The washing of the feet during Holy Thursday services in Christian churches is a call for all to be of service to others, religious leaders say.
Holy Thursday kicks off the Easter Tridiuum, the holiest time on the Christian calendar, which includes Holy Thursday, Good Friday and the Easter Vigil.
"Even though it's three days, it's kind of one large liturgy," explained Monsignor David Darin, pastor at St. Teresa of the Child Jesus Parish in Belleville and a long-standing member of the Diocesan Liturgical Commission.
Holy Thursday celebrates the Last Supper, or the first Mass, where Jesus offers his body and blood. In preparation for the Last Supper, Jesus washed the feet of his 12 apostles.
It is a symbol of Jesus' call to service, Darin said.
"Basically as Catholics, we say the two sacraments that Jesus instituted on Holy Thursday were both the ministerial priesthood and the Eucharist," Darin explained.
During this Mass, pastors literally wash the feet of parishioners, just as Jesus washed the feet of his disciples.
"The priests are called to be of service to our people," Darin said.
Pope Francis made headlines last year when he washed the feet of those living at a juvenile detention center.
"It was almost a little scandalous that Francis would go to a juvenile center and wash the feet of the residents there," Darin said. "It was almost like Jesus scandalizing his disciples; they didn't want their feet washed because this was something a slave did and not somebody we looked to."
Normally, in the past the pope has always washed the feet of 12 priests. "To go out and do this aside from Mass, was something new and unexpected -- a hallmark as his ministry as pope," Darin said.
This year, Francis is expected to wash the feet at a rehabilitation center for the disabled.
"It was a very humbling thing -- not only for Jesus, but also for the Apostles," Darin said.
The feet washing ceremony is performed in other Christian denominations, as well.
The Rev. Dale Coleman, of St. George's Episcopal Church in Belleville, echoed the washing as a call to service.
"We are not to see leadership or ministry in the church as power," Coleman said. "We are to see leadership and service in the church as serving one another, and serving the community and serving anyone in need."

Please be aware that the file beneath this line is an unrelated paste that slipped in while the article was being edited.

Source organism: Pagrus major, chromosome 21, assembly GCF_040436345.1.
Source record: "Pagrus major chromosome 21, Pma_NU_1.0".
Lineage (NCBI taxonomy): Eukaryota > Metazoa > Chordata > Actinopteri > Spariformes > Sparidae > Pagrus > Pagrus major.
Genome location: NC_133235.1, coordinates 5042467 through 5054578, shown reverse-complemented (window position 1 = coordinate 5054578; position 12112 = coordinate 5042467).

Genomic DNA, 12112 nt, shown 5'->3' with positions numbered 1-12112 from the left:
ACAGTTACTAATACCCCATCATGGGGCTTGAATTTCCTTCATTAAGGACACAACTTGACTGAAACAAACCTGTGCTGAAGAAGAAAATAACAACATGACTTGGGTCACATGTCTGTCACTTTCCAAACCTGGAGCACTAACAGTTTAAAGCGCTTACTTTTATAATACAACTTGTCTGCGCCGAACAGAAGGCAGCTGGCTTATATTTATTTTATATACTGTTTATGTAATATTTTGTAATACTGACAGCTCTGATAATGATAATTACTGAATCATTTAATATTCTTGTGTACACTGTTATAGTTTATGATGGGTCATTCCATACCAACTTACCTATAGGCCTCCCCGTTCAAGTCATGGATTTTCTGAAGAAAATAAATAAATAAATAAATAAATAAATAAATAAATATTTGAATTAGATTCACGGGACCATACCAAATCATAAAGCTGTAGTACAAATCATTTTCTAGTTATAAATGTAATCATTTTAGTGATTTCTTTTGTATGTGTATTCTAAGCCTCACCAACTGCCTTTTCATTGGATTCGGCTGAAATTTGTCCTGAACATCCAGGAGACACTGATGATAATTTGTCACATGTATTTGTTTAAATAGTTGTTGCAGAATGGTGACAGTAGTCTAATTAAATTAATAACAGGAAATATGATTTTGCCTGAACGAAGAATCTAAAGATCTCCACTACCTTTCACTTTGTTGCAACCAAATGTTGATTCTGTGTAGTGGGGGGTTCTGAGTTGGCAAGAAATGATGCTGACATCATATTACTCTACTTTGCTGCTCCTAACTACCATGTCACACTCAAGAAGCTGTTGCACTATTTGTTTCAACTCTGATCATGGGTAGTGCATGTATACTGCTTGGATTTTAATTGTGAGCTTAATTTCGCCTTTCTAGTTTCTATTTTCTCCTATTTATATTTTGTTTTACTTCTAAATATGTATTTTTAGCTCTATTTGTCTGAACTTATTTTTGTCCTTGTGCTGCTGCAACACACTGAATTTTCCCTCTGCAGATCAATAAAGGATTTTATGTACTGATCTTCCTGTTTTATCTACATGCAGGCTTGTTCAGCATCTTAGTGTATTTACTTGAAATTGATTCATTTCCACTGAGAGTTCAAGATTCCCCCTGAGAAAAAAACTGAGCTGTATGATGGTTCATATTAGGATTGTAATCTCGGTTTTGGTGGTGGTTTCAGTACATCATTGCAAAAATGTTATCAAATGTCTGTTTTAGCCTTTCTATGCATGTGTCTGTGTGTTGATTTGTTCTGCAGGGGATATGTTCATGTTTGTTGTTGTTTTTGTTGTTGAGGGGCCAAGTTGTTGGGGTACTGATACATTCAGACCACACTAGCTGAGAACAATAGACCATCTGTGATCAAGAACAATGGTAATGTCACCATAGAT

He praised Pope Francis' washing at the detention center.
"He is showing the example of the love of Jesus," Coleman said. "That is at the center of life. That's a marvelous thing."
The Most Rev. Edward Braxton, bishop of the Catholic Diocese of Belleville, performs the feet washing as the pastor of the Cathedral of St. Peter in Belleville.
In a message at the beginning of the 2013 Pastoral Plan for Parish Renewal, Braxton said "these days remind us that in washing the feet of the disciples at the Last Supper, Jesus himself is calling us to be a community of 'Foot Washers' relating to one another in all circumstances with patience and graciousness, acting always with an attitude of service, surrendering ourselves to Christ."
Braxton will wash parishioners feet during this year's Holy Thursday Mass at 7 p.m.
During a Catholic Mass on Holy Thursday, the priest removes some of his outer vestments, just as Jesus removed his outer cloak. Volunteers are called up to the sanctuary, usually after the Gospel, and asked to remove their shoes and socks.
Darin said volunteers are asked in advance. "Some people are sensitive about their feet," he said.
The priests uses a large copper bowl or pitcher full of water, Darin said.
"We pour water over one foot of the participant," he said. "We dry the feet with a clean white towel... We change the towels with each person."
Coleman said a similar ceremony is at St. George's 7 p.m. Maundy Thursday service. "I have my feet washed, as well, and then I wash others," he said.
St. Teresa's Holy Thursday Mass is at 7 p.m.
Darin said he encourages all Catholics to attend Holy Thursday Mass, as well as Good Friday and the Easter Vigil services.
"I think that it reinforces both in the time of Jesus, as well as in our own day, the importance of ministerial service," Darin said. "I think that's Francis' call to get out and serve others and it's a wonderful example of that."
And he said that everyone is called to such service, not just priests, not just Catholics.
"We should all be serving each other."
Contact reporter Maria Hasenstab at email@example.com or 618-239-2460.